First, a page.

Wednesday, February 17, 2016

Lists can save lives

I loved this book with all my heart.

It was on my Christmas list, so Max bought it for me. It has been underlined and post-it noted to death.

I predict that I am going to refer to this book so often in real life that my friends and family will tell me to marry it already.

Checklists are the bomb. Not because you get to check off a To Do item, but because when multiple people are all working on the same project and have one central check list - something magical happens:

The ultimate goal is not the ticked off boxes - but rather embracing a culture of teamwork and disciple ....

When Atul, the author, wrote about implementing a checklist in his operating room, (with the first item requiring that everyone introduce themselves and mention any potential difficulties that could arise) I was swept up in his account of all the things that went wrong.

And when I read the part underlined in pink, I sighed, and cried. Just one tear, but still.

There is something beautiful and attractive about a group of professionals, working together as a team. 

I watched a 3 hour History of the Eagles documentary the other night, and I was overcome by the same emotions... watching 5 musicians each contribute their skills and talents towards making music together as a group - that's just sexy, I tell you. 

To have the confidence that you can contribute, that you must contribute, or the sound will be less rich and full. And to have the confidence that your band members have got your back. That they are bringing their professionalism, their talents, their voices to the table... for the same reasons. That the end result is way better, if they are part of the team. 

I am in awe of people groups/teams/orchestras/bands/construction crews/acting ensembles/husbands and wives - who can pull that off. The freedom to do what they do best, knowing that someone else is doing what they do best. And everyone in the organization/audience/family is better as a result. 

Back to the book:

The first medical checklist was tested in just a few hospitals and pertained only to the procedure of putting in central lines to patients in ICU. The list had 8 items on it, and all were steps that normally are done as a matter of course, regardless.

However, with the checklist in place, all 8 things were now DEFINITELY done with each procedure for three months. (Prior to this, one or two steps may have been missed due to lack of time, unexpected emergency, missing equipment, error in judgement.) The results after 3 months of making sure every step on the checklist was completed:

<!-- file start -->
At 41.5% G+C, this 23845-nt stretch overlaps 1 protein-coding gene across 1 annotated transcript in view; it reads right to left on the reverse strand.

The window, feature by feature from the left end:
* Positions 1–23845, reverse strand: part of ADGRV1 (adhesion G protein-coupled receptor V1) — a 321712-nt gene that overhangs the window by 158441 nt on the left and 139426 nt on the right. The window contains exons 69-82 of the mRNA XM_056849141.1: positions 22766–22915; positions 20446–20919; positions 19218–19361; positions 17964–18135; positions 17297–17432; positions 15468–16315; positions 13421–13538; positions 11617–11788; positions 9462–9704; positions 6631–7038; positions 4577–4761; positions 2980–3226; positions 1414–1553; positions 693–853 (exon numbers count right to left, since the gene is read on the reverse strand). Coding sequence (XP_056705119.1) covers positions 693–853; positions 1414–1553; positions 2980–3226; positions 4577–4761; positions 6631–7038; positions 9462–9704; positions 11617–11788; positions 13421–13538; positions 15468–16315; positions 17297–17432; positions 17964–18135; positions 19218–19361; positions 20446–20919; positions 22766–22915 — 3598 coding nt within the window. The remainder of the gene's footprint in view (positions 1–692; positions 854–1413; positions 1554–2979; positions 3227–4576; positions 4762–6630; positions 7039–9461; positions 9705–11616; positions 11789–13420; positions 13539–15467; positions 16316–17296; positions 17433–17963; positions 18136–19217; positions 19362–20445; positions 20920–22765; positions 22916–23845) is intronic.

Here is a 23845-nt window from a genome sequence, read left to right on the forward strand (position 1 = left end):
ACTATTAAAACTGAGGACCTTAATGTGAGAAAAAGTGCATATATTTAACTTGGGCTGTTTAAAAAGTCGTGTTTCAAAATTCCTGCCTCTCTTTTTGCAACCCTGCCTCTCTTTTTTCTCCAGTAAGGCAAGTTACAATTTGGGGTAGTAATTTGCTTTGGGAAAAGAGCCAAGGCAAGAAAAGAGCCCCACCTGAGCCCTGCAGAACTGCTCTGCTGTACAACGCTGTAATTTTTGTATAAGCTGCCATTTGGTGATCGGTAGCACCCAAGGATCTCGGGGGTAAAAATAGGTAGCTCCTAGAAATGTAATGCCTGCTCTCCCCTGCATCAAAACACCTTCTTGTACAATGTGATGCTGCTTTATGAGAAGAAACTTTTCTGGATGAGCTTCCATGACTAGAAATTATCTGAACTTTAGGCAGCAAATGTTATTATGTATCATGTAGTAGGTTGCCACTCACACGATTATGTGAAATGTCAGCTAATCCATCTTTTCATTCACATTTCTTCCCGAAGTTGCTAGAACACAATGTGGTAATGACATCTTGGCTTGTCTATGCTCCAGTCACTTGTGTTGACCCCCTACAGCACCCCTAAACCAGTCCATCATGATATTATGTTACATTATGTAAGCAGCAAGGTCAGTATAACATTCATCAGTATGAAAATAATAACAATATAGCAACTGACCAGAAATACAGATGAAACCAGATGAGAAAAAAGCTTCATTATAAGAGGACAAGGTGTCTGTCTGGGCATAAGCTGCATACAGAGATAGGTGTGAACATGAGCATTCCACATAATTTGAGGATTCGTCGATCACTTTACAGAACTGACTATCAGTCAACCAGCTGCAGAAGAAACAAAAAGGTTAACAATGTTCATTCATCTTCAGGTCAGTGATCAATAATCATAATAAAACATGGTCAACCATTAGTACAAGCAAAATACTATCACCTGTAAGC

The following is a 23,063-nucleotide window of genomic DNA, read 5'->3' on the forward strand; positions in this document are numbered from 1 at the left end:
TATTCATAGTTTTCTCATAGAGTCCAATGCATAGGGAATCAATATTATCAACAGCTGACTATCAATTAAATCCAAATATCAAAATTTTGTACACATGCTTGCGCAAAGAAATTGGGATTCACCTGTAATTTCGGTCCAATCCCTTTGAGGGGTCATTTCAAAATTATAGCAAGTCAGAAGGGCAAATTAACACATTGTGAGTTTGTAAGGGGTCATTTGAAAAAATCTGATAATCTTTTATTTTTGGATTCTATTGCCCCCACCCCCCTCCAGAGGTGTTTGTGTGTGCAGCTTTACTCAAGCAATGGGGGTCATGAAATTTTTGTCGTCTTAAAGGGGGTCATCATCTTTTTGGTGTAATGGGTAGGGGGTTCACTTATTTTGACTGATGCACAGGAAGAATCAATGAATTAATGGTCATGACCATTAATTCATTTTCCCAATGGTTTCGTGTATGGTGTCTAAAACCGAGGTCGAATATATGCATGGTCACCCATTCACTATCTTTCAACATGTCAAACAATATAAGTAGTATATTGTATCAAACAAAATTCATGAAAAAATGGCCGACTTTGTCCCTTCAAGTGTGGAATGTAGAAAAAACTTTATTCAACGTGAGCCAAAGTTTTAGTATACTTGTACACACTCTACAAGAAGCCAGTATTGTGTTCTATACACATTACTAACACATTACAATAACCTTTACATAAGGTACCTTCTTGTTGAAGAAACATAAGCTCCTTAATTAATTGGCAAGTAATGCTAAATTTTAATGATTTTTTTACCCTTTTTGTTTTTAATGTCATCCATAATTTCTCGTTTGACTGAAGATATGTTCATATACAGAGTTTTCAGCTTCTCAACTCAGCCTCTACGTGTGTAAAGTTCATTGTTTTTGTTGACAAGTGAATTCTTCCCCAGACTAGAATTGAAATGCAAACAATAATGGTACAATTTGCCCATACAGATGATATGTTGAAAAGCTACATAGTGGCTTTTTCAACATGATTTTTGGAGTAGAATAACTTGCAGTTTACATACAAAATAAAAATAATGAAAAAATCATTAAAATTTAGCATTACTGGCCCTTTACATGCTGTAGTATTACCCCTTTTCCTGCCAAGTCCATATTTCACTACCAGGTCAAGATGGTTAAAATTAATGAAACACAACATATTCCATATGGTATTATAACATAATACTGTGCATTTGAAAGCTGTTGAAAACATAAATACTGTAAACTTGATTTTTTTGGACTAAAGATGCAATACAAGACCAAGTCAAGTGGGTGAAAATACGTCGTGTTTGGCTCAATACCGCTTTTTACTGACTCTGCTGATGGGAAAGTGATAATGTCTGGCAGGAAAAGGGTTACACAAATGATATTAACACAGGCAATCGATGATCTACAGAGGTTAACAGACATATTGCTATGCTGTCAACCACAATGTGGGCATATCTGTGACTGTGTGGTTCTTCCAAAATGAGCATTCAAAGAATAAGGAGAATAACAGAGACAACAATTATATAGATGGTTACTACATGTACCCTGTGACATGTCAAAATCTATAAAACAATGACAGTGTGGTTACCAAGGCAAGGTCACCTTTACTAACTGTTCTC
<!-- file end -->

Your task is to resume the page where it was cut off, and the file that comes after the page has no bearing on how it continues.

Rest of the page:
Haha. "All because of a stupid little checklist."

I highly recommend this book if you, like me, love lists. 

Three things I'm thankful for:

1. Books. People who write them. People who edit and publish them. People who sell them.

2. People who share stories. I can't say enough good things about Humans Of New York. I love that website/Facebook page/Twitter account/Instagram ... Brandon's latest series tells the stories of a number of inmates in New York prisons. It has caused me to feel feelings. Strong ones. About men. And about addictions. 

Another photographer who is sharing stories is Brent of The Hidden South. These stories? Will slay you. Again. Addiction is a terrible thing. So are men (family members; a dad, a cousin, a brother, an uncle...) who rape women. My heart is sick and I ache for these people. Such a mess. Oh. Such a mess. 

3. I am thankful that there is still hope. 

Shalom friends. 
If you click on those links, say a prayer for those who've had the courage to share their journeys with us. 



Kim N. said...

I am defs going to read that book! Also where did you see the Eagles doc?


Jane said...

Netflix. THe History of the Eagles, part 1 and 2. I watched them back to back. Was like viewing the sountrack of my life.

September said...

All because of a stupid little checklist! Lol!
I have also been challenged by Brandon's stories and photos on inmates. My coworker and I were discussing drugs. He has tried every one of them and I was aghast. Best case scenario is that you DON'T LIKE THEM! Worst case scenario is...awful. Addiction is sad, but so it what's beneath it. I was particularly struck by how much poverty played into crime. I have made bad choices for a variety of reasons, but poverty has not been one of them. I can't imagine. And when I consider the repercussions of my bad choices, none involve jail time. What different lives we lead.